Rohwedder didn’t set out to become an inventor. He earned a degree in optics in 1900 from the Northern Illinois College of Ophthalmology and Otology in Chicago. Then he moved to Missouri, where he eventually operated three jewelry stores in St. Joseph, about 70 miles west of Chillicothe.
On the side, he tinkered with a design for a mechanized bread slicer. In 1916, he sold his jewelry business and moved back to his home town of Davenport, Iowa, to focus his energy on the slicer and recuperate from an illness.
Rohwedder wasn’t the first to attempt making an automated bread slicer, according to the Atlantic: “While the earlier bread-cutting devices using parallel blades appear in America in the 1860s, they sat on the shelf for decades, awaiting the introduction of other machines capable of producing loaves of uniform shape, size and consistency.”
In 1917, Rohwedder’s prototype, including the blueprints, were destroyed in a fire at an Illinois factory that he hoped would produce his commercial bread slicers. It would take nearly a decade for him to secure the funds needed to begin manufacturing again.
“It was a real story of determination,” Douglas said.
As he improved his invention, Rohwedder sought feedback from homemakers to determine how thick to cut the slices (half an inch). He also had to find a way to ensure the bread would stay fresh once it was sliced. First, he inserted large U-shaped pins at both ends of the bread to keep the pieces from separating. Then he created a process so that the bread was quickly sealed in a bag after being sliced.
Many bakers initially opposed factory-sliced bread. But Rohwedder’s baker friend in Chillicothe signed on. After a few years in business, Frank Bench had fallen on hard times and seemingly had nothing to lose, Douglas said.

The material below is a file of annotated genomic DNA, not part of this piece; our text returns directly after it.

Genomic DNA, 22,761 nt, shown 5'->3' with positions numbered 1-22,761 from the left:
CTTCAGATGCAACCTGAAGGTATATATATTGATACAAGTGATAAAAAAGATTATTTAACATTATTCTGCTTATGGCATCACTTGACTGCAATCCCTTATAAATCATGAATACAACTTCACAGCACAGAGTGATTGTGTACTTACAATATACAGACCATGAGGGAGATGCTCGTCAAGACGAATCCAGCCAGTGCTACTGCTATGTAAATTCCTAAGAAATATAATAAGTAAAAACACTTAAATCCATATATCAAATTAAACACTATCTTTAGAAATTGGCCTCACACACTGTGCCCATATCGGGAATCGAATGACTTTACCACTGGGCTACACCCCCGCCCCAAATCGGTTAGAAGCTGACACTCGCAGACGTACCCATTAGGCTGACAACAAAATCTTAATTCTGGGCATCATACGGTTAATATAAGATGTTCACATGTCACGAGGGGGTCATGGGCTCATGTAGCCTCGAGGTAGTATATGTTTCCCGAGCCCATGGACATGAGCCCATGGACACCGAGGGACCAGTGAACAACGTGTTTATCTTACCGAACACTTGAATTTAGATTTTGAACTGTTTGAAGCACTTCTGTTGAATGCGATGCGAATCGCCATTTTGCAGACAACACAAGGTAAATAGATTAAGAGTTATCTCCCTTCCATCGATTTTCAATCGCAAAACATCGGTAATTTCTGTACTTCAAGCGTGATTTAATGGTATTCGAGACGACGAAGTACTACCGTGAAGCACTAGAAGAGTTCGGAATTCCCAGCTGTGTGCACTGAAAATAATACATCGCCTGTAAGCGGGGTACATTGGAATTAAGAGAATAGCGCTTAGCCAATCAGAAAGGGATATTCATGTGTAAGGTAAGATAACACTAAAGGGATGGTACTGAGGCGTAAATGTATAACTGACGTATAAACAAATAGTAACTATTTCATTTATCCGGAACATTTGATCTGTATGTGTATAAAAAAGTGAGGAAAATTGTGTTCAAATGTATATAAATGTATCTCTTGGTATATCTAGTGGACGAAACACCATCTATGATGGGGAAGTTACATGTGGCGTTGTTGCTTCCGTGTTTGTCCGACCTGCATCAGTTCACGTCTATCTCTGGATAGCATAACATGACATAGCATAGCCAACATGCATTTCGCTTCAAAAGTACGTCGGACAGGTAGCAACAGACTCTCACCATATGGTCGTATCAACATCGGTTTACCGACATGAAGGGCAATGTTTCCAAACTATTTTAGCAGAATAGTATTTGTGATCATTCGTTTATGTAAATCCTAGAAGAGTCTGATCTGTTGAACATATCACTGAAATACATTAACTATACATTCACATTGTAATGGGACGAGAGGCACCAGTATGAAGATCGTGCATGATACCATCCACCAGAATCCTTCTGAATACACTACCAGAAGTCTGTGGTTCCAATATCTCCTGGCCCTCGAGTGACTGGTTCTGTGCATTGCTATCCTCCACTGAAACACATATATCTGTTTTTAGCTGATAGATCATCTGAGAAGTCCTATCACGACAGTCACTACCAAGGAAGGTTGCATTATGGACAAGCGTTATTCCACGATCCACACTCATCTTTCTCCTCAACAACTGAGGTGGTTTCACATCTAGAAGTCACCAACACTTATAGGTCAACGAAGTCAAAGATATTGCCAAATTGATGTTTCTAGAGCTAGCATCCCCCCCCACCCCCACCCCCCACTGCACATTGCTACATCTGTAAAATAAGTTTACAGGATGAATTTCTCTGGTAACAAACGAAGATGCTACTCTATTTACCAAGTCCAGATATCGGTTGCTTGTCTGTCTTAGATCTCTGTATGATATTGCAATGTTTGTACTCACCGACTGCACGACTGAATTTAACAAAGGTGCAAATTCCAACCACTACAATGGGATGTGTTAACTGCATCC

The patent for the automated slicer explained how it worked, according to the Smithsonian: “The machine moved the bread into the slicer and then a series of ‘endless cutting bands’ sliced the loaf before moving it along to where it could easily be packaged by a specially designed bread wrapping machine — another patent of Rohwedder’s.”
The 1928 ad in the Chillicothe newspaper announcing the sliced bread offered instructions: “open wrapper at one end” and then “pull out pin” holding the slices together. The product was a hit. Customers appreciated the convenience and ability to make uniform sandwiches.
“Sliced bread was here to stay and the baking industry was beating a path to Rohwedder’s door,” the Chillicothe newspaper reported. “Over the next 14 months, Rohwedder took orders for more than 230 bread slicing machines from bakeries through the country.”
Subsequent slicers were vastly improved. By 1930, the Continental Baking Company introduced the world to sliced Wonder Bread. By 1933, the uniform-sized bread also created a demand for pop-up toasters, which had struggled to find a market until Rohwedder’s invention.
The government banned the sale of pre-sliced bread in 1943 as a wartime measure to conserve resources, such as the packaging materials. But the ban was so unpopular that it was lifted after two months. “Its unpopularity was particularly strong among those housewives who were unable to find a good bread knife to buy,” the Associated Press reported. “Bakeries also urged its revocation.”